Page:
Stage 7: Normal Function Returns
Quick Summary: The last phase of the Brunnstrom stages of stroke recovery involves a full recovery of muscle function.
Many survivors find themselves wondering, is a full recovery from stroke possible? Because every stroke is different, every recovery is also different. While no doctor or therapist can predict who will achieve a full recovery, one thing is clear: survivors that pursue rehabilitation with consistency and dedication often see more gains than those who stop therapy after they hit a plateau.
Stroke recovery is not a linear process and often involves taking two steps forward and one step back. It’s important to keep things in perspective. Sometimes that step backwards is actually just the transition from stage 2 (spasticity appears) to stage 3 (spasticity increases). In other words, even a step backwards can be a sign of progress sometimes!
Not all survivors will reach stage seven, but many can with enough hard work and dedication. At this stage of the Brunnstrom approach, you can voluntarily move your body with strength and coordination just as you did before your stroke. This is a massive achievement that deserves celebrating just as much as the smaller milestones along the way.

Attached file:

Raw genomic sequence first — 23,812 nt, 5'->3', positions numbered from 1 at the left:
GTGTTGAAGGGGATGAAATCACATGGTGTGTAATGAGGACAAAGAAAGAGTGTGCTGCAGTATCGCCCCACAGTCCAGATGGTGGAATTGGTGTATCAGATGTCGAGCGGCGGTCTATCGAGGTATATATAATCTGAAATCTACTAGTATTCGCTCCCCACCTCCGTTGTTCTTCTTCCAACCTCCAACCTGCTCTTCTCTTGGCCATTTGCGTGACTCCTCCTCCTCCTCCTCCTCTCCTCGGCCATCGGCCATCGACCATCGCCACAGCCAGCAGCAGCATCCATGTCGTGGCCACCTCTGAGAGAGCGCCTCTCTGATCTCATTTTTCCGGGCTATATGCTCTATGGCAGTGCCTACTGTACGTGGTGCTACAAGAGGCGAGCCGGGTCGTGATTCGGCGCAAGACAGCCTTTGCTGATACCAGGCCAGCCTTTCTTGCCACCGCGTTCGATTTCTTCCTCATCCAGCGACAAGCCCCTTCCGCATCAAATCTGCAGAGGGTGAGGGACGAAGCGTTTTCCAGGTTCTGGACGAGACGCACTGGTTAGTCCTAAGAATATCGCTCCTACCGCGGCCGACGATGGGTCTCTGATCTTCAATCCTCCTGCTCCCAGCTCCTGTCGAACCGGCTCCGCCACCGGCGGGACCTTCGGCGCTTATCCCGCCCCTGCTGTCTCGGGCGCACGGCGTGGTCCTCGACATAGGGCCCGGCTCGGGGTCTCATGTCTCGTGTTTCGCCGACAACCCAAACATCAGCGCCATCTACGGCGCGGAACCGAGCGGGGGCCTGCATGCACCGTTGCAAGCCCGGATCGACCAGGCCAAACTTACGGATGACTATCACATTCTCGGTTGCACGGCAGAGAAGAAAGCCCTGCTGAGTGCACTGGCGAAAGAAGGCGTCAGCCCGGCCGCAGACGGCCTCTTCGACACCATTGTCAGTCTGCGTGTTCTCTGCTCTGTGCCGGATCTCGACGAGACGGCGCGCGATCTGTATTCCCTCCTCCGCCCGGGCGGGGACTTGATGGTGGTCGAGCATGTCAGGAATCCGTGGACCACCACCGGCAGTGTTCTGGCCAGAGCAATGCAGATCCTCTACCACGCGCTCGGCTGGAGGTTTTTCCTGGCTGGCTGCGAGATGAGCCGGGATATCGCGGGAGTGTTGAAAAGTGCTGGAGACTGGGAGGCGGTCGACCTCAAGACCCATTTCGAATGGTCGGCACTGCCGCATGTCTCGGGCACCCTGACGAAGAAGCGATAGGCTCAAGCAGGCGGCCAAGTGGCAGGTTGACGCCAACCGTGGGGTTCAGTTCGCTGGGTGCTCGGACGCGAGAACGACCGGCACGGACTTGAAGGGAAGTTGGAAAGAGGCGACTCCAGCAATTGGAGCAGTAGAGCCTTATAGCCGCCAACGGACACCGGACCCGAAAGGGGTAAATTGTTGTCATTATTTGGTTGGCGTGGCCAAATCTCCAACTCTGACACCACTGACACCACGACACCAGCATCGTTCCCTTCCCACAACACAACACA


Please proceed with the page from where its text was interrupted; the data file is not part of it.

Viewing Recovery as a Process: The Brunnstrom Stages of Stroke Recovery
The Brunnstrom stages of stroke recovery provide not only a framework for the recovery process, but also hope. When symptoms appear to worsen after a stroke, it can cause survivors to lose motivation and, as a result, stop pursuing recovery.
However, sometimes what seems like a step backwards is actually a sign of progress. This is why it’s helpful to understand how spasticity progresses throughout recovery via the Brunnstrom approach.
The best way to maximize your chances of reaching stage 7, or a full recovery, is to practice rehabilitation exercises on a daily basis. Whether you need to practice your exercises passively or actively, the goal is to practice with consistency to keep the neuroplasticity stimulated.
With enough time and hard work, you just might see yourself progressing through the Brunnstrom stages of stroke recovery, and that is worth celebrating.